Creative Industries Middle East
Middle East | Government
The League of Arab States (Arabic: جامعة الدول العربية Jāmiʻat ad-Duwal al-ʻArabiyya), commonly called the Arab League (Arabic: الجامعة العربية al-Jāmiʻa al-ʻArabiyya), is a regional organization of Arab states in and around North Africa and Southwest Asia. It was formed in Cairo on 22 March 1945 with six members: Egypt, Iraq, Transjordan (renamed Jordan in 1949), Lebanon, Saudi Arabia and Syria. Yemen joined as a member on 5 May 1945.
United Arab Emirates
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The Middle East is a subcontinent with no clear boundaries. The term “Middle East” was popularized around 1900 in the United Kingdom; it has a loose definition traditionally encompassing countries or regions in Western Asia and parts of North Africa. The corresponding adjective to Middle East is Middle-Eastern and the derived noun is Middle-Easterner.
The history of the Middle East dates back to ancient times, and throughout its history the Middle East has been a major centre of world affairs. The Middle East is also the geographic origin of three of the world’s major religions – Christianity, Islam and Judaism. The Middle East generally has an arid and hot climate, with several major rivers providing for irrigation to support agriculture in limited areas. Many countries located around the Persian Gulf have large quantities of crude oil. In modern times the Middle East remains a strategically, economically, politically, culturally, and religiously sensitive region.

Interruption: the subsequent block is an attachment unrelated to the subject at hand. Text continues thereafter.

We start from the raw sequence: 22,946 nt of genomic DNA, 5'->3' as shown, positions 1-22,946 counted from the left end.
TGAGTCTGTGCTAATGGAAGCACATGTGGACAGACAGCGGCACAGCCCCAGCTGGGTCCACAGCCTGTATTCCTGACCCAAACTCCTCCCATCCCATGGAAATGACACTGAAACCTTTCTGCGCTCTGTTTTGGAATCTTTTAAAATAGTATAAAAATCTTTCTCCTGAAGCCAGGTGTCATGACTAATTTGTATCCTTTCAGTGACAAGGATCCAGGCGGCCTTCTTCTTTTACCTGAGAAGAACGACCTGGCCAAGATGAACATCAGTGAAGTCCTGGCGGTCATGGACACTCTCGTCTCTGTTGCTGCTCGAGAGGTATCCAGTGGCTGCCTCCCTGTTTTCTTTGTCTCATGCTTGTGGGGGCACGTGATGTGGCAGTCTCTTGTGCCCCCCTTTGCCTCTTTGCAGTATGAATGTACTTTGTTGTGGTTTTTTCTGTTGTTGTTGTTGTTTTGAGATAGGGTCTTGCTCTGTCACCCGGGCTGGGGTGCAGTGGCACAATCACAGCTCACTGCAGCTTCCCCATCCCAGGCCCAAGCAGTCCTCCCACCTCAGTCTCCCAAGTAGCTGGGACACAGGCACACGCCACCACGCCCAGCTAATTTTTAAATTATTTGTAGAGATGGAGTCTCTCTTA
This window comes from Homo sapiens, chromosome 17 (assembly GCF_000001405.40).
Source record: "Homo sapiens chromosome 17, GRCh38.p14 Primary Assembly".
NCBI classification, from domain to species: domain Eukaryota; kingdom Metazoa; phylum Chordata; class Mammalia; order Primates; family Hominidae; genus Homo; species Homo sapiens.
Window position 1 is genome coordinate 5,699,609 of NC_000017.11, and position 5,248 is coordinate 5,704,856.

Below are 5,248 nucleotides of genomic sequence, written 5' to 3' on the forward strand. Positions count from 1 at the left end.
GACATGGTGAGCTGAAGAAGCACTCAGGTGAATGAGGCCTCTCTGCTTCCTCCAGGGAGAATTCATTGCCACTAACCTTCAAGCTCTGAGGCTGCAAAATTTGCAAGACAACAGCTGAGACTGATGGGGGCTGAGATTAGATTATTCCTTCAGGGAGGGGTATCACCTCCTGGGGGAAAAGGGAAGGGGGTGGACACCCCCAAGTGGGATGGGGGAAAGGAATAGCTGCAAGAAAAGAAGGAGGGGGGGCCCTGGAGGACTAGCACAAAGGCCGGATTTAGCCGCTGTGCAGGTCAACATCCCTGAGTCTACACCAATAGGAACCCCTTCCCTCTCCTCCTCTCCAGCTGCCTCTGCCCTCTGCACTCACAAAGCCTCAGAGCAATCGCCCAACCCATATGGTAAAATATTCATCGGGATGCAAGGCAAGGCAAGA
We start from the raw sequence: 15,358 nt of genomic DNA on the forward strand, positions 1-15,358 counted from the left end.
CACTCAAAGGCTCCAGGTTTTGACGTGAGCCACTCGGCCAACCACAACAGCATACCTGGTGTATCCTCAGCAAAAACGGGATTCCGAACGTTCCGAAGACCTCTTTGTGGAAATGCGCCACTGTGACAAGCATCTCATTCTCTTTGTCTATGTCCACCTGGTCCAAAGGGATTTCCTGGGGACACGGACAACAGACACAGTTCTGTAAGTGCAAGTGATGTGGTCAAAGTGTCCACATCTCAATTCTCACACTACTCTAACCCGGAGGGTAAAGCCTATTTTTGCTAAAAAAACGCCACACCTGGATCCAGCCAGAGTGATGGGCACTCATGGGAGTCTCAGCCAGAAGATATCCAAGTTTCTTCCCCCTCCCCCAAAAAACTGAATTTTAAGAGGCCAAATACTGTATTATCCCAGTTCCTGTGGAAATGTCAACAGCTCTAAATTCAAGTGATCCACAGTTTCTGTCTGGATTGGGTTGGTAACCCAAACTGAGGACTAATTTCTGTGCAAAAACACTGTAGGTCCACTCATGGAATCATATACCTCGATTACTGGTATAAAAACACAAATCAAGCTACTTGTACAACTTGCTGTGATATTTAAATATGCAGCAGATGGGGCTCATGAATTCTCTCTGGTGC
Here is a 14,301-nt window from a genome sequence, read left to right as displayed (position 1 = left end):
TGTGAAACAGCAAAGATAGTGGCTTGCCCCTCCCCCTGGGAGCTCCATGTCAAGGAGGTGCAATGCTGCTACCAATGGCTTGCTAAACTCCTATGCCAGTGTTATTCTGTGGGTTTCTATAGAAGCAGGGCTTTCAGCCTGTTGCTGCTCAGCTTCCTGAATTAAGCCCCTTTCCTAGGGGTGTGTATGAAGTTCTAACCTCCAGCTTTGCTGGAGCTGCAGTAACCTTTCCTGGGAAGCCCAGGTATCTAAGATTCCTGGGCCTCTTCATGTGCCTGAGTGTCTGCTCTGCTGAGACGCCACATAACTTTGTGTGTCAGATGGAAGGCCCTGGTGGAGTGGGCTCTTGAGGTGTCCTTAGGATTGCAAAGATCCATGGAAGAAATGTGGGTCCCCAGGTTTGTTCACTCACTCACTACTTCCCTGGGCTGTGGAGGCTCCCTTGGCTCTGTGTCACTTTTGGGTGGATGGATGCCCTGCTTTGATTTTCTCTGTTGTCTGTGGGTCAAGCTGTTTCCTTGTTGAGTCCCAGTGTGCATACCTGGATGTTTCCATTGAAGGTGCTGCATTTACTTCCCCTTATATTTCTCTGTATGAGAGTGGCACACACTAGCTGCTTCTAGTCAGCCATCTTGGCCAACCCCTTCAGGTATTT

One widely used definition of the “Middle East” is that of the airline industry, maintained by the IATA standards organization. This definition — as of early 2007 — includes Afghanistan, Bahrain, Egypt, Iran, Iraq, Israel, Jordan, Kuwait, Lebanon, Pakistan, Palestinian territories, Oman, Qatar, Saudi Arabia, Sudan, Syrian Arab Republic, United Arab Emirates, and Yemen. This definition is used in world-wide airfare and tax calculations for passengers and cargo.